You are currently viewing Haves and have-nots: How the boom in tech jobs is gradually transforming Dublin into a two-tier city

Haves and have-nots: How the boom in tech jobs is gradually transforming Dublin into a two-tier city

A single friend of mine is looking to buy a house in Dublin. He wants a small, central place because he doesn’t drive.

Not working in tech, his budget is less than €350,000.

Last week he showed me his options. Unless he is willing to buy a “refurbishment opportunity” (a wreck), or somewhere several miles out of town, there is very little physically available to him.

What is available is bought up within days for €50,000 above the asking price.

My friend does not growl. But he thinks he’s fighting against a tech-fueled inflationary clock.

Judging by recent job advertisements, he’s right – and it’s going to get a whole lot harder for him.

This month alone, more than 1,500 new jobs – most of them well-paid – have been advertised by tech companies expanding their operations in Dublin.

Next week, Google will start requiring its 4,000 employees to return to the Dublin office several days a week, marking the beginning of the end of telecommuting.

Both of these measures will put even more pressure on house prices in or around Dublin City.

It started a few years ago, but the Irish capital is moving closer and closer to a San Francisco-style setup, where only high earners can really afford to buy something in the canals.

And just like San Francisco, those who can afford to buy don’t consider themselves wealthy. We now live in a double reality: tech and non-tech. Tech means earning a minimum of $60,000 or $70,000, with many comfortably earning over $100,000.

When I was just starting out in the working world, a six-figure salary was something that only a tiny percentage of top performers would believe was possible in their careers. In Dublin today, that’s not unusual in the twenties.

“A starting salary in some software engineering jobs is over $100,000,” Stripe co-founder John Collison told me earlier this year at an event to promote the software engineering course. immersive he helped design at the University of Limerick.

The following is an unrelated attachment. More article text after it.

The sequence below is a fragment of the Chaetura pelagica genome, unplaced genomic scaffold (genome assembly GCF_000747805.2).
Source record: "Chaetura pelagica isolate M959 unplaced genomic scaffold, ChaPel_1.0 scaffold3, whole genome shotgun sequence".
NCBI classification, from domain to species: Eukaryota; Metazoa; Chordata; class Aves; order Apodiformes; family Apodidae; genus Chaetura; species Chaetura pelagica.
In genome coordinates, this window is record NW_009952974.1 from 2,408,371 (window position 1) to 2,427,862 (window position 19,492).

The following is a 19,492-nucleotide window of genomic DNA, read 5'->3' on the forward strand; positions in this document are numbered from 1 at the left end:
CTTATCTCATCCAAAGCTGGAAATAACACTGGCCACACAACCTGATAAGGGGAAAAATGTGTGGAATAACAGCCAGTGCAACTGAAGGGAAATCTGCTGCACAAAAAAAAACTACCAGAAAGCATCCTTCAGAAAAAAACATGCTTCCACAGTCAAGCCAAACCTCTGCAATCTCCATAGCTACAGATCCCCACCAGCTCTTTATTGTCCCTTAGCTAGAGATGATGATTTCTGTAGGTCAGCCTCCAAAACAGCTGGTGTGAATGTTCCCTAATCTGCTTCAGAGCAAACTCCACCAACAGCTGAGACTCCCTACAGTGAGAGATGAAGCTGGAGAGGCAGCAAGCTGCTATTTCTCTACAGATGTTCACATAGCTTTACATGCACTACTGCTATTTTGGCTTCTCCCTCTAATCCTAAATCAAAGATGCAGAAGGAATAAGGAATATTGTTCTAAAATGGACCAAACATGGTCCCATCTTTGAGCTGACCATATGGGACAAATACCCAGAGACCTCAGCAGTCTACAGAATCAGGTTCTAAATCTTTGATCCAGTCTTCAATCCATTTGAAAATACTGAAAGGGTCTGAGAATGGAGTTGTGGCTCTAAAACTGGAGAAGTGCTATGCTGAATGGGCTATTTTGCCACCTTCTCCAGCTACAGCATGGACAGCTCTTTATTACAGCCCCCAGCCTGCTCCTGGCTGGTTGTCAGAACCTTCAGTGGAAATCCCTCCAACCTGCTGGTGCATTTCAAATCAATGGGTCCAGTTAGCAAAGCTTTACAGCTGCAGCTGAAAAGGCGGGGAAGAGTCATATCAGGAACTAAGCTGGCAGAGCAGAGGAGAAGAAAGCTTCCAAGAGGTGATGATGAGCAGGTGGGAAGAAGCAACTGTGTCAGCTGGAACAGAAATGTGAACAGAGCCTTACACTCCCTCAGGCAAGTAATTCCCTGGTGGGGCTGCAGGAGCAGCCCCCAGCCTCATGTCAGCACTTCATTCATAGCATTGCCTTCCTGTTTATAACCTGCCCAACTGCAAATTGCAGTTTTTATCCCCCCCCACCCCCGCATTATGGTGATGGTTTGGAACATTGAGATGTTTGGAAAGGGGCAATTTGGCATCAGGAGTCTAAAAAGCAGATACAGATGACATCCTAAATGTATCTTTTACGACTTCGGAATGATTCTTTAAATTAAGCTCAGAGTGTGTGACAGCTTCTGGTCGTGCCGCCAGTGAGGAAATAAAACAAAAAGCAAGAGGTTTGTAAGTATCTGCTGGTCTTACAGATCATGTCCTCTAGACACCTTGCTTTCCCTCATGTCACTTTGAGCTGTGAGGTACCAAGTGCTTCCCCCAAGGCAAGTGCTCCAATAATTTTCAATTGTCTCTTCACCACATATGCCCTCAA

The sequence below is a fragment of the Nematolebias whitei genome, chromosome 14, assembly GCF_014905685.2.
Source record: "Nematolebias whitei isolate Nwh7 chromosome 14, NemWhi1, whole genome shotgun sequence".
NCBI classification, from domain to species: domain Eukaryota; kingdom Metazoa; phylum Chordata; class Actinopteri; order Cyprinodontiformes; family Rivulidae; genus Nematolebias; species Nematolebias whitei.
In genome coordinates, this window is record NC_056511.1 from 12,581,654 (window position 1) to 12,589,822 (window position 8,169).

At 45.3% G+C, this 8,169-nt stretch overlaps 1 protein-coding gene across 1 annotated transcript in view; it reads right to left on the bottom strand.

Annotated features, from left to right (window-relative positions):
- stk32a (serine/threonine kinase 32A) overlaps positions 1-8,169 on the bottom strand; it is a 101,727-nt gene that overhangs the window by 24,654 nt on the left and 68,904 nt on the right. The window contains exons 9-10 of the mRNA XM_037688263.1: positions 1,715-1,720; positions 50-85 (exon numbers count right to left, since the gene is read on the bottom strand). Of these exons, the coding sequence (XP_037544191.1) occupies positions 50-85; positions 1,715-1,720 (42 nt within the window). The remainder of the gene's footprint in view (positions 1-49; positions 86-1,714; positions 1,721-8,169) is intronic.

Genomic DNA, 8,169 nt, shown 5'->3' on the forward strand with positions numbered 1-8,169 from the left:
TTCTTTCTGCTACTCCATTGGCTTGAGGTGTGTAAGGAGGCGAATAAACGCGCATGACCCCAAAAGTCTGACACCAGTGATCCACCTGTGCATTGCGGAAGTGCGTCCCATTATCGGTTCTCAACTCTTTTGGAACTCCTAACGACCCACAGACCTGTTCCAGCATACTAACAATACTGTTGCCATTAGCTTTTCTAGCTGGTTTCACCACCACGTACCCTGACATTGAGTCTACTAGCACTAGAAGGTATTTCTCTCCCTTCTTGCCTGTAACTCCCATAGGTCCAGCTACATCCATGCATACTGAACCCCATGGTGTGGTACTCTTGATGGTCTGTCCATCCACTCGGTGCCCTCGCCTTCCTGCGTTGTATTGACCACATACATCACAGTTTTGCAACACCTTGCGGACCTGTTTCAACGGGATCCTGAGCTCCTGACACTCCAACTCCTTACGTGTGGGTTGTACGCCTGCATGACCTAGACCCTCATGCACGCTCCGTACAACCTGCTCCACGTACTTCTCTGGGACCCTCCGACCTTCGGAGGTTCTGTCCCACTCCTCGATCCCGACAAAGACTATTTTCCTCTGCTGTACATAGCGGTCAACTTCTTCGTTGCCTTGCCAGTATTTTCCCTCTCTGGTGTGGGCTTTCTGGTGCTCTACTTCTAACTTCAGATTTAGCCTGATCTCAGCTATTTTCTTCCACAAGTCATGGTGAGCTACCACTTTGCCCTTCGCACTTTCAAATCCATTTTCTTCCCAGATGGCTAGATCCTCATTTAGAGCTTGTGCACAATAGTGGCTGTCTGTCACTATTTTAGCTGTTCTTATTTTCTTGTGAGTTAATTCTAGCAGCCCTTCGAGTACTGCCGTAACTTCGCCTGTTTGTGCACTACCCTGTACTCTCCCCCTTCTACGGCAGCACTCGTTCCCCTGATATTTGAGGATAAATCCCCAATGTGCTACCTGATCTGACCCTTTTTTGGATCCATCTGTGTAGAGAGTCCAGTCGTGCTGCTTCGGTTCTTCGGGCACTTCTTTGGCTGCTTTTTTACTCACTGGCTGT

“I don’t think it has seeped into popular consciousness here.”

Collison is right: the disparity in wages and wealth between the tech and non-tech communities hasn’t really been fully integrated into Irish society.

Your niece, who works at Google, almost certainly earns more than you’ve ever earned. For her, a monthly rent of €2,850 is irritating, but quite affordable. At 28, she’s looking to buy a flat for €500,000 – or, if she’s part of a couple with someone in her field, they could buy a house for €850,000.

There are now two Dublins: one for people who see themselves as part of the mainstream economy and one for workers in the booming tech (and adjacent service) industry.

I have seen this happen in recent years and have often wondered when it will become a political issue.

In a way, it’s a credit to our sense of Irish community that we haven’t made it divisive yet. After all, it’s not tech workers’ fault that their industry pays so much more than others. And there’s one more point to make that it’s a sign of Ireland’s long-term success, however lopsided.

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Aneel Bhusri, CEO of Workday. The tech company recently announced 1,000 new jobs, based in the traditionally working-class neighborhood of Grangegorman

But can this serenity last? In the run-up to an election that is now largely about housing and the cost of living, is it possible that the exclusion of the city center for all but one or two occupational sectors will not transform from somehow into something pejorative?

Take Workday’s recent announcement of 1,000 new jobs in the traditionally working-class northern neighborhood of Grangegorman.

Aren’t there mixed feelings from local residents, whose adult children have been gradually driven out of the neighborhood due to the extra €70,000-100,000 charged for modestly sized two-bedroom terraced houses ?

If another handful of big job ads were to be made in the same area, would there be a single Stoneybatter house available for less than €400,000?

How many members of the traditional East Wall community see the next generation of their families settling in the same area, or anywhere nearby?

And what does all this say about the kind of city Dublin is becoming?

Are we taking stock of the fact that Ireland, through planning passivity, is allowing the area between the canals to become an area primarily for wealthy tech workers to buy and live in? Or from 2022, “less paid” between channels, does that mean €50,000?

During his own house hunting, my friend does not wait. Everywhere he looks he sees articles and comments that property prices will rise in double digits again within the next year or two, leaving him unable to buy anything in the city. He feels he has to buy urgently.

Normally the role of a friend is to say soothing things, that everything will soon be fine and a normal level of affordability will return to the Dublin property market.

But I can not. What I see, covering several different angles of tech life and the tech industry in Ireland, is that a chasm is growing in Dublin between wealthy tech workers and other regular earners.

If anything, it’s going to get a whole lot worse.

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